California Legislature Blindsides Court Bureaucracy With Huge Budget Cut


     SACRAMENTO (CN) – In a move that blindsided the judicial branch, California’s Legislature dealt a devastating cut to the court budget on Wednesday, lopping another $150 million from a budget that already had been cut by $200 million. The fiscal body blows are included in the 2011 budget bill that passed the state Senate by 23-15 and the Assembly by 51-26.




     While the cuts may have surprised the judiciary’s top bureaucrats in the Administrative Office of the Courts, they came as no surprise to trial judges.
     Judge Maryanne Gilliard of Sacramento Superior Court said the Legislature watched and took note as judicial branch bureaucrats continued to spend money on expensive technology projects such as its Court Case Management System, even after the state auditor found the project in danger of failure.
     “This cut appears to reflect the Legislature’s belief that our branch must have extra funds available since we continue to expend great resources on the maligned and troubled CCMS project,” Gilliard said. “When our branch leaders publicly advocate for CCMS and continue to fund CCMS notwithstanding the scathing audit released in February, what is the Legislature to think? Our leaders need to come to terms with the reality that the Legislature controls the pursestrings.”
     Gilliard noted the AOC’s practice of paying the entire employee retirement contribution for its top executive staff and the pay raises many AOC employees received last year.
     “Publicly challenging the Legislature’s authority and duty to oversee the expenditure of public dollars has not been a wise or prudent course,” she said. “Nor has it gone unnoticed that during this fiscal crisis the judicial branch has handed out pay raises and spiked the pension benefits of those earning over $100,000. Under these circumstances, this cut should not have been a surprise.”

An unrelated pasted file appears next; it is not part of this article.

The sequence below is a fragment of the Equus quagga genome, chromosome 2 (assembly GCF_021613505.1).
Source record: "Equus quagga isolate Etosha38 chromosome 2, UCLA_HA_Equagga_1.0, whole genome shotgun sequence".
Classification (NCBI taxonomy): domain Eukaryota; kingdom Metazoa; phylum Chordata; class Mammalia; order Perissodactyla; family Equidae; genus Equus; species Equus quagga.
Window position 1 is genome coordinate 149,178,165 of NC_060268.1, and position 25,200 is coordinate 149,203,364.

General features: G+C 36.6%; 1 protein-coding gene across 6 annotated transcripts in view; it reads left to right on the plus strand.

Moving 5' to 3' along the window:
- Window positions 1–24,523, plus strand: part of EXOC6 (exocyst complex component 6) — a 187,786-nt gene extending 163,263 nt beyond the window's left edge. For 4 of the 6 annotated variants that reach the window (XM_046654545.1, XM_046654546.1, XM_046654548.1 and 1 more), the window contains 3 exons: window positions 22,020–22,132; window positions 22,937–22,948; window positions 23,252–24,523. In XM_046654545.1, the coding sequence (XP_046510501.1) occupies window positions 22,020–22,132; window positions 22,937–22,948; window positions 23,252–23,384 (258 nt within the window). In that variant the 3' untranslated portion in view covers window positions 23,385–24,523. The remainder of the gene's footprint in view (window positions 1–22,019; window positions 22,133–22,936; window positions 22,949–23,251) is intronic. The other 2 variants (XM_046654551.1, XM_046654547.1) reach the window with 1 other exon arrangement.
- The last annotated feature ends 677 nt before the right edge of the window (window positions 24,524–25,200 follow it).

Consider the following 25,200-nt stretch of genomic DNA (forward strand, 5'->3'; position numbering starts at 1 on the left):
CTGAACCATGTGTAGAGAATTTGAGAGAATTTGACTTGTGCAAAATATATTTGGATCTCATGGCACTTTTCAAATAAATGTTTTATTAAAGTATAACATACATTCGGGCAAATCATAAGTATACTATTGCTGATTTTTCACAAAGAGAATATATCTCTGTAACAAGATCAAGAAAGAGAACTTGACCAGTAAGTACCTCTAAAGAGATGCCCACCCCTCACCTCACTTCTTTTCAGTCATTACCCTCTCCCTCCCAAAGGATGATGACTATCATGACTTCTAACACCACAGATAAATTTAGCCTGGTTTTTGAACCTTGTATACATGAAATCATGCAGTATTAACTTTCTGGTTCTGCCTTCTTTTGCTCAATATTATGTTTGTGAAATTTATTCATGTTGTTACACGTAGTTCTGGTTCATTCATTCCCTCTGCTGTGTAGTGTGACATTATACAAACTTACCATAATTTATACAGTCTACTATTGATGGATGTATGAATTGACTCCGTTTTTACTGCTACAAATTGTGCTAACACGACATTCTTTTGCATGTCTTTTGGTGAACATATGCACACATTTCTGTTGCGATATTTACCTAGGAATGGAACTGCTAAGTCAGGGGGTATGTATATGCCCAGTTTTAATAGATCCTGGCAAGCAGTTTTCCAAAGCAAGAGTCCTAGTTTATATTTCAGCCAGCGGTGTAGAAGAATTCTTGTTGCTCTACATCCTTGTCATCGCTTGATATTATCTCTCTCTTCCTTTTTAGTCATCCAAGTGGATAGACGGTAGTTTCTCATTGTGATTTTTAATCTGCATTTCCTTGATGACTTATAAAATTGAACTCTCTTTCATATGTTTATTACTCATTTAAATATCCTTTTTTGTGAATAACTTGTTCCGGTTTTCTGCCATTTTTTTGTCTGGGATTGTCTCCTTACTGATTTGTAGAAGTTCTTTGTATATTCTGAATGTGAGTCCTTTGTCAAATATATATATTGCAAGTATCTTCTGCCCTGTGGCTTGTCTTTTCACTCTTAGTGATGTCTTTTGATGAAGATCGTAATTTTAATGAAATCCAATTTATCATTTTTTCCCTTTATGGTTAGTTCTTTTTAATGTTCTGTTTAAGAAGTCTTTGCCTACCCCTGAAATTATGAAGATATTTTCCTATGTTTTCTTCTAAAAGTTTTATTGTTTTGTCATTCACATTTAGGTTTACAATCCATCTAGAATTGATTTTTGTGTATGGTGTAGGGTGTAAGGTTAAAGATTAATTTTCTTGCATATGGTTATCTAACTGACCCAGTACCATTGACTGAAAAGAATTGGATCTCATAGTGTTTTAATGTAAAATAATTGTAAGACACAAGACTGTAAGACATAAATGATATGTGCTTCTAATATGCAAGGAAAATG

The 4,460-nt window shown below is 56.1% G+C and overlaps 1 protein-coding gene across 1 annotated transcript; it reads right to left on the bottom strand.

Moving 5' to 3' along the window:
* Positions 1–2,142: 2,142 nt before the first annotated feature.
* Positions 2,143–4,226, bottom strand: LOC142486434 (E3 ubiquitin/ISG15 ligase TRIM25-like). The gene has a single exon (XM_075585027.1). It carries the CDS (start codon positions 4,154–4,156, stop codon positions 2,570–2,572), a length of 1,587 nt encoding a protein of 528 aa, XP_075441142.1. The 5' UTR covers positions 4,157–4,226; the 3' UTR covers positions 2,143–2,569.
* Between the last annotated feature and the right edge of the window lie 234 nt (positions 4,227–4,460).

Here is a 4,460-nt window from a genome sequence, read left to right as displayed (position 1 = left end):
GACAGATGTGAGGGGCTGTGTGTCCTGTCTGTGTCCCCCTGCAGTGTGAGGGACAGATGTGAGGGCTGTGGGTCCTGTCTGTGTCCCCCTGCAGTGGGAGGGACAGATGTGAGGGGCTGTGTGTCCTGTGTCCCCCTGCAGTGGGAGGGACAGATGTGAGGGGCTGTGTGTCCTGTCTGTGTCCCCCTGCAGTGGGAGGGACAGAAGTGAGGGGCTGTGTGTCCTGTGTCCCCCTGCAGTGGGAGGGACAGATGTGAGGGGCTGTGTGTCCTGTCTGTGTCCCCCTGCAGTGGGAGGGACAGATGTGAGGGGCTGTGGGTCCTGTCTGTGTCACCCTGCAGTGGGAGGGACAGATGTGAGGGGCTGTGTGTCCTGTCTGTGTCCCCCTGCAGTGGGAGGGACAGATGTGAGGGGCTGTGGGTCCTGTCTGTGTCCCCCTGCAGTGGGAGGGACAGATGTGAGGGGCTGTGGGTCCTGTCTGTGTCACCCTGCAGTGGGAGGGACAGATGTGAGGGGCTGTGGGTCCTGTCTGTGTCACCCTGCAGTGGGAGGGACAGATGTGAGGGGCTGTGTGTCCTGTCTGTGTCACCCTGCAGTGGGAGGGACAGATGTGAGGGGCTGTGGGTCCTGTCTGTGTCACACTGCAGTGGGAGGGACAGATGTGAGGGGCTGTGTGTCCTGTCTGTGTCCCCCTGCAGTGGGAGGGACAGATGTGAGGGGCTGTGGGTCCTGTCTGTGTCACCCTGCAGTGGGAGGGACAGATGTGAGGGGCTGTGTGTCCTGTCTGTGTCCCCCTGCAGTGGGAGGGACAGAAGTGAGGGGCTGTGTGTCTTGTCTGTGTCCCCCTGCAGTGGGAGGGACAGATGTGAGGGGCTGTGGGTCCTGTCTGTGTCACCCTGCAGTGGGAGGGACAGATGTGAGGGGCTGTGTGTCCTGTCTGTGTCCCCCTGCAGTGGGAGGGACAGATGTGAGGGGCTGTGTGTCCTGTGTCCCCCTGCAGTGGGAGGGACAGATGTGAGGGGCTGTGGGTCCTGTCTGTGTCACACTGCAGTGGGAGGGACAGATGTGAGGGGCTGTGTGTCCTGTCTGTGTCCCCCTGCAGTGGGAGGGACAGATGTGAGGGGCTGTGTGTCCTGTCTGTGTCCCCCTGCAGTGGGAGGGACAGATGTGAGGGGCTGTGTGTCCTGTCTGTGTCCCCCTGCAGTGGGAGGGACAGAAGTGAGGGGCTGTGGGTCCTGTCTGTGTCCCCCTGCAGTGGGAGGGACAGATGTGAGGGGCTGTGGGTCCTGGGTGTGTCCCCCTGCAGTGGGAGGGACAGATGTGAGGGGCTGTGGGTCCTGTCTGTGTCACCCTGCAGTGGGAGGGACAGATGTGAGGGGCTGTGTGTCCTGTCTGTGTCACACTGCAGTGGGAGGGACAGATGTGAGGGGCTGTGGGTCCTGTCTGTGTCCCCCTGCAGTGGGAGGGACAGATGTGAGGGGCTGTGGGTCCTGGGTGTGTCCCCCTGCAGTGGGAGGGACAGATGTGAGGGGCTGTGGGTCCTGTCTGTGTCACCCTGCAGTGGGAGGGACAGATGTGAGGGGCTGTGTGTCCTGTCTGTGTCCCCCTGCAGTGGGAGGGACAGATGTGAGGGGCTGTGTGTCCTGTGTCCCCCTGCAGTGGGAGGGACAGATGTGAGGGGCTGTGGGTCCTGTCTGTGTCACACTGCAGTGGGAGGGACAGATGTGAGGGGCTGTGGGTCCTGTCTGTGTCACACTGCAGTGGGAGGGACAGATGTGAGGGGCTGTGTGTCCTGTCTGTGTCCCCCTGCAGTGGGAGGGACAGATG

The Alliance of California Judges, which has led the criticism of the AOC and its spending practices, called for the AOC to absorb its share of the cuts. “So far, the AOC has only proposed an $8.0 million reduction to the general revenue portion ($99.0 million) of its own budget,” according to a statement by the alliance.
     All available money from judicial branch funds for court modernization, and improvement should “be diverted to trial court operations,” the alliance urged.
     Alliance leaders expressed concern over the effects of the cuts on local courts, as the Legislative Analyst’s Office had “previously projected that this additional cut will close our trial courts two days per month in the next fiscal year.”
     “We hope that the outcome of this reduction is less drastic than predicted, but our trial courts are once again suffering a serious and unsustainable loss of services to the public,” they added.
     Before the vote, Sen. Juan Vargas (D-San Diego) expressed his dismay about the outlook. “I’m not happy with the budget we’re about to pass,” Vargas said. “We do violence to the courts when we do these cuts.”
     A judicial source said Wednesday that the AOC “was not informed until late yesterday” about the additional planned reductions. AOC lobbyist Curtis Child did not return a call for comment.
     “This budget proposal is devastating and crippling to the judicial branch and to the public it serves,” Chief Justice Tani Cantil-Sakauye said in a statement issued Wednesday morning before the vote. “With these cuts courts cannot provide these fundamental services or protect the rights of Californians. By marginalizing the courts, California strikes a blow against justice. Courts are not a luxury. They are at the heart of our democracy. These cuts threaten access to justice for all.”
     Cantil-Sakauye is expected to address the cuts in her State of the Judiciary speech set for June 30.

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